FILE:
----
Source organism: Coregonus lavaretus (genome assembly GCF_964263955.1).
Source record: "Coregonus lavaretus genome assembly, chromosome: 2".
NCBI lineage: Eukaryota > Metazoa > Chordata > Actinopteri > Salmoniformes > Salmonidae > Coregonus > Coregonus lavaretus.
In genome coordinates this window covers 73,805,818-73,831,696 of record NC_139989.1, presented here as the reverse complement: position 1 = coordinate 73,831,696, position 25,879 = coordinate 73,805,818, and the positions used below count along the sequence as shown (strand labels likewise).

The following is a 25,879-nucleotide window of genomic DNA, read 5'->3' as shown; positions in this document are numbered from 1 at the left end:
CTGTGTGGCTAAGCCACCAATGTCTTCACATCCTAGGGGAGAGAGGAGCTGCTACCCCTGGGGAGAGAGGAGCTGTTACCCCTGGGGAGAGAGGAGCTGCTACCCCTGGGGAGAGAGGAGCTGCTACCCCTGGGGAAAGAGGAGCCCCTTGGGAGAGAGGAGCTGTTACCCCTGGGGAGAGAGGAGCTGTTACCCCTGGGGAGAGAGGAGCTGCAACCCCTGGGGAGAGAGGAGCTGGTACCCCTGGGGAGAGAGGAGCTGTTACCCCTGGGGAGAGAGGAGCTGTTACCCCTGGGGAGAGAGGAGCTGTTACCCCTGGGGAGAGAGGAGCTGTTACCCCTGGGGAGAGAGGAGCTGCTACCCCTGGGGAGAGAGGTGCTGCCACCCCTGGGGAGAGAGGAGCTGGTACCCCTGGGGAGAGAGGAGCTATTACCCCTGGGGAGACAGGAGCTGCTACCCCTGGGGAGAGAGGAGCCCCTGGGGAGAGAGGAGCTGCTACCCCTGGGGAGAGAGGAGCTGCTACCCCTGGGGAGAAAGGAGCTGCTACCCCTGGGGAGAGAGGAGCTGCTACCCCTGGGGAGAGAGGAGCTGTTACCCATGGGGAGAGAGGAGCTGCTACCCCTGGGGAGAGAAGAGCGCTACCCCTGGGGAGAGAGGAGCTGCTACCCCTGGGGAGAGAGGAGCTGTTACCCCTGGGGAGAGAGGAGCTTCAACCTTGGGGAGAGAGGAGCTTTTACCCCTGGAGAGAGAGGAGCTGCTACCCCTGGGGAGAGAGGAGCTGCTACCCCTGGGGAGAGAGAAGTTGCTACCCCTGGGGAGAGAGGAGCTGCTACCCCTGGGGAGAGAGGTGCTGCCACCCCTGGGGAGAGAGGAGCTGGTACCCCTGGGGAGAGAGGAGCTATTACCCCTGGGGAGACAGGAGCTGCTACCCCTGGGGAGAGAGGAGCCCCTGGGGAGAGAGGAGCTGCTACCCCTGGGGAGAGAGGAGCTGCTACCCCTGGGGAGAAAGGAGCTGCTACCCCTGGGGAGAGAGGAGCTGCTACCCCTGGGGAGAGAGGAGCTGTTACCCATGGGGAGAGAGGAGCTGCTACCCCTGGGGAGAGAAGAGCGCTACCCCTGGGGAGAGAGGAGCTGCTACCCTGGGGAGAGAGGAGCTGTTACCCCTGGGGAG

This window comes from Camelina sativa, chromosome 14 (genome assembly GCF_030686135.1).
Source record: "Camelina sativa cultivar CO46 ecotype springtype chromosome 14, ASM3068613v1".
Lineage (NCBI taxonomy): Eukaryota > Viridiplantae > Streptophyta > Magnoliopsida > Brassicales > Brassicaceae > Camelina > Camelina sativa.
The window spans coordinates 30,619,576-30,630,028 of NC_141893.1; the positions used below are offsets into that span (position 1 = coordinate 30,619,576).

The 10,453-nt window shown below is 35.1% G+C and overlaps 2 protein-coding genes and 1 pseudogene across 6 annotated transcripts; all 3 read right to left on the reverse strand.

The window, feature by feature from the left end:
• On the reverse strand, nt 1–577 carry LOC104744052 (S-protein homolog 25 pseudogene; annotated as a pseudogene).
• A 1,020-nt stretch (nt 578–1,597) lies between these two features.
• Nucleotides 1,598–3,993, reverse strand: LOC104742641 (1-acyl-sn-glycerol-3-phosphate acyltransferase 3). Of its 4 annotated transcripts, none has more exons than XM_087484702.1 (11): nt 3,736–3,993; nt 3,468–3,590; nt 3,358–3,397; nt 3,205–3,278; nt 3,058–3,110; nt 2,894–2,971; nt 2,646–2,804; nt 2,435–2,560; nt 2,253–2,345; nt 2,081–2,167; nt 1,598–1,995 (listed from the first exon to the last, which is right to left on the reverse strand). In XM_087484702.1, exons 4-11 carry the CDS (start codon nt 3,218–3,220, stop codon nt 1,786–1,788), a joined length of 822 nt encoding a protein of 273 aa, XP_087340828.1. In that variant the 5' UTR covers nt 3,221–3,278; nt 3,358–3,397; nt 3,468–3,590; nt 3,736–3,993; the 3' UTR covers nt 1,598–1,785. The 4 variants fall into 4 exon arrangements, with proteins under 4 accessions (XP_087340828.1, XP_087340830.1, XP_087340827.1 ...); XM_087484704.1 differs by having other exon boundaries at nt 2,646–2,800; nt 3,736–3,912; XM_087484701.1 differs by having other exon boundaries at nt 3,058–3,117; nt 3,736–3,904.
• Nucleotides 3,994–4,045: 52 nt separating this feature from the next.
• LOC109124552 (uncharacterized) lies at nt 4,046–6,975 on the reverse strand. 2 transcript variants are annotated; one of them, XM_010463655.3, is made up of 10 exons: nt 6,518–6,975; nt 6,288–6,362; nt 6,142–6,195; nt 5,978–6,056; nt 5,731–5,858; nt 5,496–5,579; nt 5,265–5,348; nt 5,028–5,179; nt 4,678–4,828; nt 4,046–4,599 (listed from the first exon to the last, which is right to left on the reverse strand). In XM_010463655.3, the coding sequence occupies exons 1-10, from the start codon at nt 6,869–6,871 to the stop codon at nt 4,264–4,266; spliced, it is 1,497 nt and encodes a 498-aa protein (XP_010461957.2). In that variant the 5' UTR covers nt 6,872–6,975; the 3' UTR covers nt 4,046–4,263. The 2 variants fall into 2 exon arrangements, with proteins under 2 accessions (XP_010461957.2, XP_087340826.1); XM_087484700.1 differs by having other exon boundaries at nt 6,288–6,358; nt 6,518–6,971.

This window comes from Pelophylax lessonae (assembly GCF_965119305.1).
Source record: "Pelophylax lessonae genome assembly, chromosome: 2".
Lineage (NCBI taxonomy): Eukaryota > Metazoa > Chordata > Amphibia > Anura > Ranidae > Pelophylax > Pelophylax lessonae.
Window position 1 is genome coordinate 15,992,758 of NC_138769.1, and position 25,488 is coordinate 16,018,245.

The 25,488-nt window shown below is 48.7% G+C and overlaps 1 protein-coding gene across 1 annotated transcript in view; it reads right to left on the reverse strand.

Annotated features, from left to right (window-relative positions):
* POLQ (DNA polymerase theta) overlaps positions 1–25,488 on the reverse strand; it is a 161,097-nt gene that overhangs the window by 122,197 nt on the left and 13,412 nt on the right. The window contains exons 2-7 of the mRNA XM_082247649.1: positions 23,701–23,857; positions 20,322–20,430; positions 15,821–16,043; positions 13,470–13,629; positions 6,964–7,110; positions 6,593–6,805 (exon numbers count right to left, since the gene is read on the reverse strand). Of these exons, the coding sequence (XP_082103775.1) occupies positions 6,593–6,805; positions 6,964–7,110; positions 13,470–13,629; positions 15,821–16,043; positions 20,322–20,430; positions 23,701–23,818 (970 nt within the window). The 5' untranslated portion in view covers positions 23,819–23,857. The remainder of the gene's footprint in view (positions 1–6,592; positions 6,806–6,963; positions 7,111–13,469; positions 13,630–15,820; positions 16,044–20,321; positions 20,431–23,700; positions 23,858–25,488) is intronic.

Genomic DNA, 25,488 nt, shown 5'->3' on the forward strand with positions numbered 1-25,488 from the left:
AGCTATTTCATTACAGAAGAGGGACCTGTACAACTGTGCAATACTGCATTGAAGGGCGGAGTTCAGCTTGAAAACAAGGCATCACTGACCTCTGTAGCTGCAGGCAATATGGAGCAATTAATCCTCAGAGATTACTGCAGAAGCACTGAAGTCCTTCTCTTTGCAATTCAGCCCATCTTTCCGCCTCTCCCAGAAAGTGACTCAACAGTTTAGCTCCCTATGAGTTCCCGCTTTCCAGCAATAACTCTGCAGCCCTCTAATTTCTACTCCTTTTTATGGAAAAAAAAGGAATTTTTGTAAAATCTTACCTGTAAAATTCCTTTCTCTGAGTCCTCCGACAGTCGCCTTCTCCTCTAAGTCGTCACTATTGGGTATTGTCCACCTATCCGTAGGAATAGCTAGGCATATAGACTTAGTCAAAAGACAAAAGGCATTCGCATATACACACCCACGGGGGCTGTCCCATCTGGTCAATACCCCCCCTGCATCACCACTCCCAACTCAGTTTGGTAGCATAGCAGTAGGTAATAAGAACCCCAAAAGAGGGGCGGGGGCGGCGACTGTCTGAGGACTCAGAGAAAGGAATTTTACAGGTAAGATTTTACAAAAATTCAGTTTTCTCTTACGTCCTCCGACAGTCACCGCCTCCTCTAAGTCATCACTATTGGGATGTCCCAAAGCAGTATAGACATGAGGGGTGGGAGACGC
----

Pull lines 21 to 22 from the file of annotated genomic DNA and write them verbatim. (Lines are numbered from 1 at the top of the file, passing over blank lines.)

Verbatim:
Window position 1 is genome coordinate 15,992,758 of NC_138769.1, and position 25,488 is coordinate 16,018,245.

The 25,488-nt window shown below is 48.7% G+C and overlaps 1 protein-coding gene across 1 annotated transcript in view; it reads right to left on the reverse strand.